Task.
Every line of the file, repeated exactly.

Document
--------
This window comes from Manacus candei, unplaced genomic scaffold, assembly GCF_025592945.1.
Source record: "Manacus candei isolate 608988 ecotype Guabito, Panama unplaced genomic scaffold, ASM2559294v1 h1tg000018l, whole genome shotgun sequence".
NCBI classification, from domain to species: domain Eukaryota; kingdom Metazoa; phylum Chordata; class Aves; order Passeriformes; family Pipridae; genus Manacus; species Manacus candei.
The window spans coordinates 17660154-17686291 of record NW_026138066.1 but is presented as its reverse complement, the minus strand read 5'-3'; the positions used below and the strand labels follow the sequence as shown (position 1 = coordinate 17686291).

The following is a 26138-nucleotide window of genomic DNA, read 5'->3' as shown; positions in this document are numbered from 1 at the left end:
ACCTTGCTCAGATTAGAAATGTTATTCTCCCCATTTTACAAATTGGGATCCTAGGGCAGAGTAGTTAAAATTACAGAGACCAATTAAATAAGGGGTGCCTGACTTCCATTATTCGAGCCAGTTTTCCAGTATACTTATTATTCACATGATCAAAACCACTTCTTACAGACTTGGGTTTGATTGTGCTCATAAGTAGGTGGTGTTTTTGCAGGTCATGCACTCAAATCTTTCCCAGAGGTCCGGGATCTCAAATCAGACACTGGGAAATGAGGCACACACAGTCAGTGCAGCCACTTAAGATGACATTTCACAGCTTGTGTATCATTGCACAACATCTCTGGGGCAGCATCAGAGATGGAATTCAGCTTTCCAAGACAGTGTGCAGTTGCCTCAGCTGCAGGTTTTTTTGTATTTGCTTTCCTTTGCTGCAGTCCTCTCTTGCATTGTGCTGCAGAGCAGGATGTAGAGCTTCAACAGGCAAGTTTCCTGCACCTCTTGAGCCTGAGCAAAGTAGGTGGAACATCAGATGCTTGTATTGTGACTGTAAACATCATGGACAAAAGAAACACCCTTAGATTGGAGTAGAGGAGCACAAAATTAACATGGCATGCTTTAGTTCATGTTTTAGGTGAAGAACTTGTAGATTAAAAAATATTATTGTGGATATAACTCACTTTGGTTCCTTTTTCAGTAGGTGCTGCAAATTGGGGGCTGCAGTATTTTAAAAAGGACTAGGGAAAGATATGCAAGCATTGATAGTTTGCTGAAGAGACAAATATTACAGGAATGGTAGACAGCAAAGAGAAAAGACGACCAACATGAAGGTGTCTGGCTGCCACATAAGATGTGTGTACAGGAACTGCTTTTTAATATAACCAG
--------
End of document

This window comes from Manacus candei, unplaced genomic scaffold, assembly GCF_025592945.1.
Source record: "Manacus candei isolate 608988 ecotype Guabito, Panama unplaced genomic scaffold, ASM2559294v1 h1tg000018l, whole genome shotgun sequence".
NCBI classification, from domain to species: domain Eukaryota; kingdom Metazoa; phylum Chordata; class Aves; order Passeriformes; family Pipridae; genus Manacus; species Manacus candei.
The window spans coordinates 17660154-17686291 of record NW_026138066.1 but is presented as its reverse complement, the minus strand read 5'-3'; the positions used below and the strand labels follow the sequence as shown (position 1 = coordinate 17686291).

The following is a 26138-nucleotide window of genomic DNA, read 5'->3' as shown; positions in this document are numbered from 1 at the left end:
ACCTTGCTCAGATTAGAAATGTTATTCTCCCCATTTTACAAATTGGGATCCTAGGGCAGAGTAGTTAAAATTACAGAGACCAATTAAATAAGGGGTGCCTGACTTCCATTATTCGAGCCAGTTTTCCAGTATACTTATTATTCACATGATCAAAACCACTTCTTACAGACTTGGGTTTGATTGTGCTCATAAGTAGGTGGTGTTTTTGCAGGTCATGCACTCAAATCTTTCCCAGAGGTCCGGGATCTCAAATCAGACACTGGGAAATGAGGCACACACAGTCAGTGCAGCCACTTAAGATGACATTTCACAGCTTGTGTATCATTGCACAACATCTCTGGGGCAGCATCAGAGATGGAATTCAGCTTTCCAAGACAGTGTGCAGTTGCCTCAGCTGCAGGTTTTTTTGTATTTGCTTTCCTTTGCTGCAGTCCTCTCTTGCATTGTGCTGCAGAGCAGGATGTAGAGCTTCAACAGGCAAGTTTCCTGCACCTCTTGAGCCTGAGCAAAGTAGGTGGAACATCAGATGCTTGTATTGTGACTGTAAACATCATGGACAAAAGAAACACCCTTAGATTGGAGTAGAGGAGCACAAAATTAACATGGCATGCTTTAGTTCATGTTTTAGGTGAAGAACTTGTAGATTAAAAAATATTATTGTGGATATAACTCACTTTGGTTCCTTTTTCAGTAGGTGCTGCAAATTGGGGGCTGCAGTATTTTAAAAAGGACTAGGGAAAGATATGCAAGCATTGATAGTTTGCTGAAGAGACAAATATTACAGGAATGGTAGACAGCAAAGAGAAAAGACGACCAACATGAAGGTGTCTGGCTGCCACATAAGATGTGTGTACAGGAACTGCTTTTTAATATAACCAG